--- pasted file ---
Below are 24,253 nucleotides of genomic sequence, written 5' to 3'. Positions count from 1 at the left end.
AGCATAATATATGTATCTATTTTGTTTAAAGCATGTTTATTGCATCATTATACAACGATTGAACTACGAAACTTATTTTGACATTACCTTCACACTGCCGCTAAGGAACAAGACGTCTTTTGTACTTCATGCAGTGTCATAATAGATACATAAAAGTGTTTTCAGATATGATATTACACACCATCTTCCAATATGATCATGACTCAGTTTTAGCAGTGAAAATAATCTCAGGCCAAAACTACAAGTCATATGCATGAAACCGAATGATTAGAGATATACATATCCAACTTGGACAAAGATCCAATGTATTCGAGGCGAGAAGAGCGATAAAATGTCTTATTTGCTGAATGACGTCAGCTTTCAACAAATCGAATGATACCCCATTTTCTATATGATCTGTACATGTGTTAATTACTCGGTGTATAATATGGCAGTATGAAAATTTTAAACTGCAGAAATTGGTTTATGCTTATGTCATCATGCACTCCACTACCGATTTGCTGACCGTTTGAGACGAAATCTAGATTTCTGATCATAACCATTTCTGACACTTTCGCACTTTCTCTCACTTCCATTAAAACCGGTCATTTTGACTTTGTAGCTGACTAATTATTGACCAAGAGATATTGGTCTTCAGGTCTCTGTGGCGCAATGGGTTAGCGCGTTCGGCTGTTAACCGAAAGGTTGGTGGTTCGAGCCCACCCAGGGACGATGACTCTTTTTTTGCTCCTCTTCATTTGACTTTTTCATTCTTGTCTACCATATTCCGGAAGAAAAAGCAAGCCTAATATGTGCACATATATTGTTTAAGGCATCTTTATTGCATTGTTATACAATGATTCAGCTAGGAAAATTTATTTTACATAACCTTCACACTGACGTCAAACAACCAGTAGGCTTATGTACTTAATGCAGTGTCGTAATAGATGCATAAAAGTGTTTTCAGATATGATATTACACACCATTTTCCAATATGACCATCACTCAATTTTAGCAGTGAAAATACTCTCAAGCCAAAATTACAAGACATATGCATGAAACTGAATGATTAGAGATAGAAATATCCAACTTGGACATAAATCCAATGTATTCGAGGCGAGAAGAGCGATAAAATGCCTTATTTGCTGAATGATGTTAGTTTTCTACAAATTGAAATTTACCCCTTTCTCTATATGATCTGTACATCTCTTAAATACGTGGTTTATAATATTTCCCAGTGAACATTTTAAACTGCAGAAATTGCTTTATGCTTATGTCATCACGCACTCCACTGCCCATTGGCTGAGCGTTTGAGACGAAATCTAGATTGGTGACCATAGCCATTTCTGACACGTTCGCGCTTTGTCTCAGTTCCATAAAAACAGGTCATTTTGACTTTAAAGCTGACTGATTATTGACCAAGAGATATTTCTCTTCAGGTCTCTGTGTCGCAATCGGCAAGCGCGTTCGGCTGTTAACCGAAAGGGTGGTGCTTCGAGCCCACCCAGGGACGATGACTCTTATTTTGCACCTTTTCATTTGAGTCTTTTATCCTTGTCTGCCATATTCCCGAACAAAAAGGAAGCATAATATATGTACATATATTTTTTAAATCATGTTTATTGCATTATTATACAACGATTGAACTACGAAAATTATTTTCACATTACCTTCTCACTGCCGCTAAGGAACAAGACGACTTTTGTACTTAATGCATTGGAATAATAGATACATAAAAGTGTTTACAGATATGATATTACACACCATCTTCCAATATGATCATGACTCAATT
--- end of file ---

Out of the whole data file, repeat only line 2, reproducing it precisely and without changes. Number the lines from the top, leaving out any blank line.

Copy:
AGCATAATATATGTATCTATTTTGTTTAAAGCATGTTTATTGCATCATTATACAACGATTGAACTACGAAACTTATTTTGACATTACCTTCACACTGCCGCTAAGGAACAAGACGTCTTTTGTACTTCATGCAGTGTCATAATAGATACATAAAAGTGTTTTCAGATATGATATTACACACCATCTTCCAATATGATCATGACTCAGTTTTAGCAGTGAAAATAATCTCAGGCCAAAACTACAAGTCATATGCATGAAACCGAATGATTAGAGATATACATATCCAACTTGGACAAAGATCCAATGTATTCGAGGCGAGAAGAGCGATAAAATGTCTTATTTGCTGAATGACGTCAGCTTTCAACAAATCGAATGATACCCCATTTTCTATATGATCTGTACATGTGTTAATTACTCGGTGTATAATATGGCAGTATGAAAATTTTAAACTGCAGAAATTGGTTTATGCTTATGTCATCATGCACTCCACTACCGATTTGCTGACCGTTTGAGACGAAATCTAGATTTCTGATCATAACCATTTCTGACACTTTCGCACTTTCTCTCACTTCCATTAAAACCGGTCATTTTGACTTTGTAGCTGACTAATTATTGACCAAGAGATATTGGTCTTCAGGTCTCTGTGGCGCAATGGGTTAGCGCGTTCGGCTGTTAACCGAAAGGTTGGTGGTTCGAGCCCACCCAGGGACGATGACTCTTTTTTTGCTCCTCTTCATTTGACTTTTTCATTCTTGTCTACCATATTCCGGAAGAAAAAGCAAGCCTAATATGTGCACATATATTGTTTAAGGCATCTTTATTGCATTGTTATACAATGATTCAGCTAGGAAAATTTATTTTACATAACCTTCACACTGACGTCAAACAACCAGTAGGCTTATGTACTTAATGCAGTGTCGTAATAGATGCATAAAAGTGTTTTCAGATATGATATTACACACCATTTTCCAATATGACCATCACTCAATTTTAGCAGTGAAAATACTCTCAAGCCAAAATTACAAGACATATGCATGAAACTGAATGATTAGAGATAGAAATATCCAACTTGGACATAAATCCAATGTATTCGAGGCGAGAAGAGCGATAAAATGCCTTATTTGCTGAATGATGTTAGTTTTCTACAAATTGAAATTTACCCCTTTCTCTATATGATCTGTACATCTCTTAAATACGTGGTTTATAATATTTCCCAGTGAACATTTTAAACTGCAGAAATTGCTTTATGCTTATGTCATCACGCACTCCACTGCCCATTGGCTGAGCGTTTGAGACGAAATCTAGATTGGTGACCATAGCCATTTCTGACACGTTCGCGCTTTGTCTCAGTTCCATAAAAACAGGTCATTTTGACTTTAAAGCTGACTGATTATTGACCAAGAGATATTTCTCTTCAGGTCTCTGTGTCGCAATCGGCAAGCGCGTTCGGCTGTTAACCGAAAGGGTGGTGCTTCGAGCCCACCCAGGGACGATGACTCTTATTTTGCACCTTTTCATTTGAGTCTTTTATCCTTGTCTGCCATATTCCCGAACAAAAAGGAAGCATAATATATGTACATATATTTTTTAAATCATGTTTATTGCATTATTATACAACGATTGAACTACGAAAATTATTTTCACATTACCTTCTCACTGCCGCTAAGGAACAAGACGACTTTTGTACTTAATGCATTGGAATAATAGATACATAAAAGTGTTTACAGATATGATATTACACACCATCTTCCAATATGATCATGACTCAATT